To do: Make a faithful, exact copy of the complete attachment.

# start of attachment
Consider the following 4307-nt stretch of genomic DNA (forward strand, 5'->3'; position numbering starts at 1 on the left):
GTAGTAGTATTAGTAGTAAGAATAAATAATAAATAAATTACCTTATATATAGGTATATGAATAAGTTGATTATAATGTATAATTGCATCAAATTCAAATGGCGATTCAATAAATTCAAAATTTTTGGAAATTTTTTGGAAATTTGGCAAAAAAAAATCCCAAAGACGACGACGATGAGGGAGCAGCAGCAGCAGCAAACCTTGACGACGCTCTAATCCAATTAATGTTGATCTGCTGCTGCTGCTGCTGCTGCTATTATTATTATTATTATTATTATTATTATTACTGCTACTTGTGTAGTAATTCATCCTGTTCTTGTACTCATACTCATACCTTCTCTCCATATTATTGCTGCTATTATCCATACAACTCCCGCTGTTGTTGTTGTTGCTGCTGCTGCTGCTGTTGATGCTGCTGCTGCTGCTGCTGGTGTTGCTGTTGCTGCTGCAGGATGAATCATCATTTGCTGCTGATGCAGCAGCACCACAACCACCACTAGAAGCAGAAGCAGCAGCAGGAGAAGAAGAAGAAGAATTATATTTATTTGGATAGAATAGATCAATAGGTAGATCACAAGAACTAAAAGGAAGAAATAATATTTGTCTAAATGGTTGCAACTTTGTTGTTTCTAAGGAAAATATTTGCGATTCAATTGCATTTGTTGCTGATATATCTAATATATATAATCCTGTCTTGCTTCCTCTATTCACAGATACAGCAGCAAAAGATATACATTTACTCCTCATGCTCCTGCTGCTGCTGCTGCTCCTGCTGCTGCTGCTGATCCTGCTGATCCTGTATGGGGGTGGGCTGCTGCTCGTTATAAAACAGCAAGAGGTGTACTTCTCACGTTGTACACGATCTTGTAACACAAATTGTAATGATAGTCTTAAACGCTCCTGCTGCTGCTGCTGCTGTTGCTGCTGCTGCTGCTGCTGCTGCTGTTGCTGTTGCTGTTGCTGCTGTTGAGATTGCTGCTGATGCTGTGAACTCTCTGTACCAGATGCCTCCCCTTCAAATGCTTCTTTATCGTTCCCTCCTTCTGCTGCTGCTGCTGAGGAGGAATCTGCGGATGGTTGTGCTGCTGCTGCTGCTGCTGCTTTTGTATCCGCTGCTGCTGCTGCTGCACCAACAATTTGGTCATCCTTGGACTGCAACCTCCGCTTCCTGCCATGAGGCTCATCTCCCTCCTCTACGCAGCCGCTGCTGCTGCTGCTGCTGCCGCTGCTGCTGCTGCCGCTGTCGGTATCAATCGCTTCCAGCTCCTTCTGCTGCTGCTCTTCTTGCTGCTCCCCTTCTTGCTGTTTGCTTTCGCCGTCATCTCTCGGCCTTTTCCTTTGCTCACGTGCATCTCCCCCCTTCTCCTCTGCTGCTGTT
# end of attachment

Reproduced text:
Consider the following 4307-nt stretch of genomic DNA (forward strand, 5'->3'; position numbering starts at 1 on the left):
GTAGTAGTATTAGTAGTAAGAATAAATAATAAATAAATTACCTTATATATAGGTATATGAATAAGTTGATTATAATGTATAATTGCATCAAATTCAAATGGCGATTCAATAAATTCAAAATTTTTGGAAATTTTTTGGAAATTTGGCAAAAAAAAATCCCAAAGACGACGACGATGAGGGAGCAGCAGCAGCAGCAAACCTTGACGACGCTCTAATCCAATTAATGTTGATCTGCTGCTGCTGCTGCTGCTGCTATTATTATTATTATTATTATTATTATTATTACTGCTACTTGTGTAGTAATTCATCCTGTTCTTGTACTCATACTCATACCTTCTCTCCATATTATTGCTGCTATTATCCATACAACTCCCGCTGTTGTTGTTGTTGCTGCTGCTGCTGCTGTTGATGCTGCTGCTGCTGCTGCTGGTGTTGCTGTTGCTGCTGCAGGATGAATCATCATTTGCTGCTGATGCAGCAGCACCACAACCACCACTAGAAGCAGAAGCAGCAGCAGGAGAAGAAGAAGAAGAATTATATTTATTTGGATAGAATAGATCAATAGGTAGATCACAAGAACTAAAAGGAAGAAATAATATTTGTCTAAATGGTTGCAACTTTGTTGTTTCTAAGGAAAATATTTGCGATTCAATTGCATTTGTTGCTGATATATCTAATATATATAATCCTGTCTTGCTTCCTCTATTCACAGATACAGCAGCAAAAGATATACATTTACTCCTCATGCTCCTGCTGCTGCTGCTGCTCCTGCTGCTGCTGCTGATCCTGCTGATCCTGTATGGGGGTGGGCTGCTGCTCGTTATAAAACAGCAAGAGGTGTACTTCTCACGTTGTACACGATCTTGTAACACAAATTGTAATGATAGTCTTAAACGCTCCTGCTGCTGCTGCTGCTGTTGCTGCTGCTGCTGCTGCTGCTGCTGTTGCTGTTGCTGTTGCTGCTGTTGAGATTGCTGCTGATGCTGTGAACTCTCTGTACCAGATGCCTCCCCTTCAAATGCTTCTTTATCGTTCCCTCCTTCTGCTGCTGCTGCTGAGGAGGAATCTGCGGATGGTTGTGCTGCTGCTGCTGCTGCTGCTTTTGTATCCGCTGCTGCTGCTGCTGCACCAACAATTTGGTCATCCTTGGACTGCAACCTCCGCTTCCTGCCATGAGGCTCATCTCCCTCCTCTACGCAGCCGCTGCTGCTGCTGCTGCTGCCGCTGCTGCTGCTGCCGCTGTCGGTATCAATCGCTTCCAGCTCCTTCTGCTGCTGCTCTTCTTGCTGCTCCCCTTCTTGCTGTTTGCTTTCGCCGTCATCTCTCGGCCTTTTCCTTTGCTCACGTGCATCTCCCCCCTTCTCCTCTGCTGCTGTT